Identifying the Top Small Workplaces from a pool of nearly 450 applications is a task that The Wall Street Journal and Winning Workplaces turned over to a prestigious team of eight judges. The judges were chosen to represent a number of perspectives: academics, advocates of small business and entrepreneurship and recognized leaders who have created good workplaces. The judges met recently in Evanston, where they shared their unique perspectives and their passion for the work of the small firms they selected.
Here are detailed bios of the eight judges, including their unique experiences related to evaluating, assisting and in many cases running small companies. Following the judges’ bios are some of their observations about the finalists and the judging process.
Colleen C. Barrett
Colleen Barrett is currently president and corporate secretary for Southwest Airlines Co., a high-frequency, low-fare, point-to-point airline which prides itself in its excellent customer service. In that capacity, she oversees management, leadership, and budget responsibilities over many areas/groups, including Advertising and Promotions, Customer Relations & Rapid Rewards and Leadership Development & Training.
- We heard her say “I would go to work for this company if I could!” more than once.
Georgia Berner has led Berner International Corporation for 23 of its 48 years. She has created an organization that engages the minds of her workers and puts trust at the foundation of its culture. Turnover is less than 5 percent and the organization, a union shop, has been able to avoid the kind of adversarial business-labor relationship found in similar work environments. Berner was named a Best Boss by Winning Workplaces in 2004.
- “I have often thought ‘If only workers could check in their souls at the same time they punched their time clock, because so much work is soul deadening'” (paraphrased from a quote by early 20th century French philosopher Simone Weil).
Peter Cappelli is director of the Center for Human Resources at the Wharton School of the University of Pennsylvania. In addition to his Wharton faculty role, Cappelli serves as co-director of the U.S. Department of Education National Center on the Educational Quality of the Workforce and research associate for the National Bureau of Economic Research.
- “I looked for employers that put practices in place that would create great workplaces, as opposed to many where a benevolent owner or boss was simply nice to their employees. In the latter cases, there is nothing for the employees to hang onto. If the boss’s mood changes, the good aspects of the workplace disappear as well.”
Judith Cone is vice president of emerging strategies for the Kauffman Foundation, where she leads efforts to explore new program opportunities to advance entrepreneurship and education. Prior to her current role, Cone was vice president of entrepreneurship and led a number of the Foundation’s signature entrepreneurship initiatives for youth and adults.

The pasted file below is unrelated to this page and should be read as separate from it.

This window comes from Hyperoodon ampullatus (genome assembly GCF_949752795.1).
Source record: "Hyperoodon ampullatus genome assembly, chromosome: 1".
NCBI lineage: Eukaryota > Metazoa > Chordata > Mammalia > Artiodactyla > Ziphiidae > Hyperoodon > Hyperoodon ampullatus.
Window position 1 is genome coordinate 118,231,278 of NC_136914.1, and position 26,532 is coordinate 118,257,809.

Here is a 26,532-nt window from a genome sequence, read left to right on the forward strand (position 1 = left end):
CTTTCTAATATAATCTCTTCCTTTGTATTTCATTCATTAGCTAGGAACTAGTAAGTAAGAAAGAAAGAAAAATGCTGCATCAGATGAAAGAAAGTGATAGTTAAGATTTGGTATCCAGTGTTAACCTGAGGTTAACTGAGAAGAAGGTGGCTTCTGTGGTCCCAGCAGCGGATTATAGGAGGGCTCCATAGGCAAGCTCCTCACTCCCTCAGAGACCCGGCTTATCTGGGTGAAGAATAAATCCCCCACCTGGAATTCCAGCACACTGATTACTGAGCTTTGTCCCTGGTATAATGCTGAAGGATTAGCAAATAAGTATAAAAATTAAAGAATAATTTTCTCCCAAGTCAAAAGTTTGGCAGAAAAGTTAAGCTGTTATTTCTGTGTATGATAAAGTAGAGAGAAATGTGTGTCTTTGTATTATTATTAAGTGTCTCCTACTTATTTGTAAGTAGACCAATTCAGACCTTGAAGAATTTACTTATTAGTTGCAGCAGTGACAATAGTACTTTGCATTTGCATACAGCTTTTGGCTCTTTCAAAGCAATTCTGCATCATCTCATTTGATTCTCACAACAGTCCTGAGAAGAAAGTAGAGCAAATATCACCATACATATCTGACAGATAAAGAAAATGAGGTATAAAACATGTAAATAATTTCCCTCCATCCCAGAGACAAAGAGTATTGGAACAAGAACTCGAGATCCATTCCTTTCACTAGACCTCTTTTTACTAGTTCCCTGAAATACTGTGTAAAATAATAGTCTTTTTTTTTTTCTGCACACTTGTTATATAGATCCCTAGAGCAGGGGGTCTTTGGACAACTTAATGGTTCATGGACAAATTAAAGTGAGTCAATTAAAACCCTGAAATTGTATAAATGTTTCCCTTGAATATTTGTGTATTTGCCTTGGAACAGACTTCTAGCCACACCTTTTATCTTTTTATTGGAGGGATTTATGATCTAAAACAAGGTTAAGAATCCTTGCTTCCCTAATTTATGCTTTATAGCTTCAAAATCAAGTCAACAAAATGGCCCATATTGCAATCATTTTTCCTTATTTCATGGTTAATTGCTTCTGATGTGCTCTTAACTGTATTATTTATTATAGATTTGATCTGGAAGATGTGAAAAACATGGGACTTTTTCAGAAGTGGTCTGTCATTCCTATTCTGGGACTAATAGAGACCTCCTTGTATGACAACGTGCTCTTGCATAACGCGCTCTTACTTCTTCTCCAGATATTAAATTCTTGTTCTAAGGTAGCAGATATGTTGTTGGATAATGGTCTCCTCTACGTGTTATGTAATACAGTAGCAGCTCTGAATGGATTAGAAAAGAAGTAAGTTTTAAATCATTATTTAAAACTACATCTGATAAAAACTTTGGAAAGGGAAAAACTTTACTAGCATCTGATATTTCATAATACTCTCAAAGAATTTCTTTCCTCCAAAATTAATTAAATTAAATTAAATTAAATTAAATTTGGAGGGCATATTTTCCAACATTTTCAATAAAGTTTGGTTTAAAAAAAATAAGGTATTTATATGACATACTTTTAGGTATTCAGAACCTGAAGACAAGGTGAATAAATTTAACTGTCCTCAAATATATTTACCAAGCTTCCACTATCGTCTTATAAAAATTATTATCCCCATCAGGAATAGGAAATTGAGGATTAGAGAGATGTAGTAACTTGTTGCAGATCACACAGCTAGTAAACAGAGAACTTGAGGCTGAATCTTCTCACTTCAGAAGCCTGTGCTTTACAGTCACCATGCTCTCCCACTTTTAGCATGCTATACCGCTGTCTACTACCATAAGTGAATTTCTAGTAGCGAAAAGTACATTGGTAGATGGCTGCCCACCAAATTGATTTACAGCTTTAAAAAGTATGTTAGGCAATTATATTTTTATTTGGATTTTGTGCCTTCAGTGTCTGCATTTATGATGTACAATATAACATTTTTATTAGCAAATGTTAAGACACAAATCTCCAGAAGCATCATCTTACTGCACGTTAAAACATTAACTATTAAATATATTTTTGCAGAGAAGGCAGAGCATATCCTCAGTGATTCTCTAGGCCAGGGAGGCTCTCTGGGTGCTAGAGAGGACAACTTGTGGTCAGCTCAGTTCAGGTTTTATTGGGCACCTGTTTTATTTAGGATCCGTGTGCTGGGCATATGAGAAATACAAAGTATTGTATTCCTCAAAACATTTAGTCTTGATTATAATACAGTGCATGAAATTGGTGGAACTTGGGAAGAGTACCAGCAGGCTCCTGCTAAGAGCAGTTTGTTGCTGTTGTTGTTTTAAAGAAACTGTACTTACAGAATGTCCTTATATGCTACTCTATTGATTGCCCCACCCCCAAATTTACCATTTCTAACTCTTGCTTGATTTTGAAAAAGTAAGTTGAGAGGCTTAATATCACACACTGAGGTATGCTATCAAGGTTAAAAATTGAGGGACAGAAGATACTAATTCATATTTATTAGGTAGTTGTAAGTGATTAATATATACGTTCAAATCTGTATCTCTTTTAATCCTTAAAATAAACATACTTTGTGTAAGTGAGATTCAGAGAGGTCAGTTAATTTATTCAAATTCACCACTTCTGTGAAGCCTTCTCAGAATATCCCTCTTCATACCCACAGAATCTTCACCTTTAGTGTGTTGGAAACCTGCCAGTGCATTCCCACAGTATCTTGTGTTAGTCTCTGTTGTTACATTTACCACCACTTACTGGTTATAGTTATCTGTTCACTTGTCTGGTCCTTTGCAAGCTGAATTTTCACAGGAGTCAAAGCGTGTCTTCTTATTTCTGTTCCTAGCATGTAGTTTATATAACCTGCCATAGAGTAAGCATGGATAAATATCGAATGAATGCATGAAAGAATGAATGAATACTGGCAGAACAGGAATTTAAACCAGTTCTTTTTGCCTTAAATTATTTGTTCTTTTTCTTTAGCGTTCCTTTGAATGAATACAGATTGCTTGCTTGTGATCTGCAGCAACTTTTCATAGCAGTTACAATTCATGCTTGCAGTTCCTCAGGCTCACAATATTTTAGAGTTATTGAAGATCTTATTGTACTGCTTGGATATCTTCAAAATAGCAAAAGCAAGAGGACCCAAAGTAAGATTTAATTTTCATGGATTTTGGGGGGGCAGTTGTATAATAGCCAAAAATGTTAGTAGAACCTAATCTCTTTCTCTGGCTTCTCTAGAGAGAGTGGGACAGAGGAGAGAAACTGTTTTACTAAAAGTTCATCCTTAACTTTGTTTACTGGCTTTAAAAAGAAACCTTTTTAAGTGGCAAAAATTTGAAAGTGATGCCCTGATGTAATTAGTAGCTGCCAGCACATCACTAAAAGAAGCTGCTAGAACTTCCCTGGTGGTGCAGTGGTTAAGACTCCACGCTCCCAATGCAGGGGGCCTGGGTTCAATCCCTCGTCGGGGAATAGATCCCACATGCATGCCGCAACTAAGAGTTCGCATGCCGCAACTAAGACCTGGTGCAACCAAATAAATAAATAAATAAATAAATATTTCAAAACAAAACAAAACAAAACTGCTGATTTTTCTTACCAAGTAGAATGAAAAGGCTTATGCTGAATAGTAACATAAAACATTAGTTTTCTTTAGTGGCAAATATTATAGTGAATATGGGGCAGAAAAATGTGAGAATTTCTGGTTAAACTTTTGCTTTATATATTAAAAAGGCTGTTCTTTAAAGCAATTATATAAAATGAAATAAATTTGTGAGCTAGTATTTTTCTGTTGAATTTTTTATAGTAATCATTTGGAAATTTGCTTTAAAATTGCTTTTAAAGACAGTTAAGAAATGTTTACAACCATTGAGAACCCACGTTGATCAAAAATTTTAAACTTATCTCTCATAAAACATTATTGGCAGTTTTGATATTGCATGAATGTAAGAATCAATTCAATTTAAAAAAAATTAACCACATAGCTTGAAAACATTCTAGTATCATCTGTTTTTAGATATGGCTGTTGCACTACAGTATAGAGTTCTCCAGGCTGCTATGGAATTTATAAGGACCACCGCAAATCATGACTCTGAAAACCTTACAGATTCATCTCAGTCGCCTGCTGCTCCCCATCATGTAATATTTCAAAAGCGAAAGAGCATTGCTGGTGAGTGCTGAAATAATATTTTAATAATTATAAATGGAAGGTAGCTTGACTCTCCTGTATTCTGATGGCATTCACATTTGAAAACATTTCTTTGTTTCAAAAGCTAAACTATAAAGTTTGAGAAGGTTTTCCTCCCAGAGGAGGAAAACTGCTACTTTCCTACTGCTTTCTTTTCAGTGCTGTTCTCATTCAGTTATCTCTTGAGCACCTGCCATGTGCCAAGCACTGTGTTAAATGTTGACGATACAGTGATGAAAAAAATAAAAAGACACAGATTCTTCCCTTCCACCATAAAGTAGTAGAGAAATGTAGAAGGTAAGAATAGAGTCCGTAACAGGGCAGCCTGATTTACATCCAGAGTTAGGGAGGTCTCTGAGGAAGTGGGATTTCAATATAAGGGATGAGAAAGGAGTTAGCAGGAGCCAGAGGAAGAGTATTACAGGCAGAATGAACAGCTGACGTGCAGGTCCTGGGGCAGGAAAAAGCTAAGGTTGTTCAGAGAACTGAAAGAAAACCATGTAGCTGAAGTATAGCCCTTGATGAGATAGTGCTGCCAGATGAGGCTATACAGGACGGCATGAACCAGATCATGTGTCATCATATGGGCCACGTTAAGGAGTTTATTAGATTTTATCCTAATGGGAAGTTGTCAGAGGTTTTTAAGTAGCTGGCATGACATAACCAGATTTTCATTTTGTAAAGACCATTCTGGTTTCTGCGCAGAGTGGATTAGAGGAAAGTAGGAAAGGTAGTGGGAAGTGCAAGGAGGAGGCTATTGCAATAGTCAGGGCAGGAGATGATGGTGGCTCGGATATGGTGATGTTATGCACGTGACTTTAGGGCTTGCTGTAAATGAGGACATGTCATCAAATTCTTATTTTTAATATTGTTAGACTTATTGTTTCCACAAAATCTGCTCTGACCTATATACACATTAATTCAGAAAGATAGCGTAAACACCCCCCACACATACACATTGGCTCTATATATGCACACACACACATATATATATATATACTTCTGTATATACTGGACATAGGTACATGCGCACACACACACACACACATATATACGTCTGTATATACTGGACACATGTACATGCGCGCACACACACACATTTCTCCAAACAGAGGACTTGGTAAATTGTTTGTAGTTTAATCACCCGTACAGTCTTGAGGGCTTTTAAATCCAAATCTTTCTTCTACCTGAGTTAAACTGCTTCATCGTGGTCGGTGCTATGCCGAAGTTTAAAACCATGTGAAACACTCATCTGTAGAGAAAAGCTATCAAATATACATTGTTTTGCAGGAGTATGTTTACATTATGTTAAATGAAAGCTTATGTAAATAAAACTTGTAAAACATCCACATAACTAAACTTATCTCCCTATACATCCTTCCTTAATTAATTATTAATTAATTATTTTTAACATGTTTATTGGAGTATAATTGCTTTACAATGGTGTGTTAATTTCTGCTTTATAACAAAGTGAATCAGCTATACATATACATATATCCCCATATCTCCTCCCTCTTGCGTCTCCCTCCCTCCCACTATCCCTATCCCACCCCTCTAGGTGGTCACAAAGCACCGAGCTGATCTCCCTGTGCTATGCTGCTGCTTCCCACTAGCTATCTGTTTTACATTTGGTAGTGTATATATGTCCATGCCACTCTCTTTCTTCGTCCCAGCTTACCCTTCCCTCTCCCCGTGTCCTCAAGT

- “I placed the most weight on whether the firm was outperforming in its industry, since industries vary so dramatically.”
Timothy Faley is managing director of the Zell Lurie Institute for Entrepreneurial Studies at the University of Michigan. He holds degrees from Northwood University – Richard DeVos Graduate School of Management, the University of Notre Dame and the University of Illinois at Urbana-Champaign.
- “It’s not the idea, it’s the execution. And the execution is all about the people.”
Ken Lehman is a managing partner of KKP Group, LLC, the family office for the Lehman Family Group, and chairman of Winning Workplaces. Before organizing the Lehman Family office, he was co-chairman of Fel-Pro, Inc., a family-owned and managed Skokie, IL-based automotive gasket manufacturer.
- “I look for firms that inspire me.”
Michael Mulqueen is a retired brigadier general in the United States Marine Corps (USMC) and former executive director of the Greater Chicago Food Depository. He assumed the leadership of the Greater Chicago Food Depository in September 1991 immediately upon his retirement after 30 years of service in the USMC. In 2003, while still at the food bank, Mulqueen was named a Best Boss by Winning Workplaces. He now sits on its Board of Directors.
- “I looked for infrastructure, succession and leadership planning. I was concerned that if the CEO were hit by a 10-ton truck, would they be out of business?”
Jack Stack is the founder and CEO of SRC Holdings Corporation, an award-winning, employee-owned organization based in Springfield, MO. Stack is also the author, with Bo Burlingham, of The Great Game of Business and A Stake in the Outcome.
- “You learn the most about a company when it goes through really tough challenges.”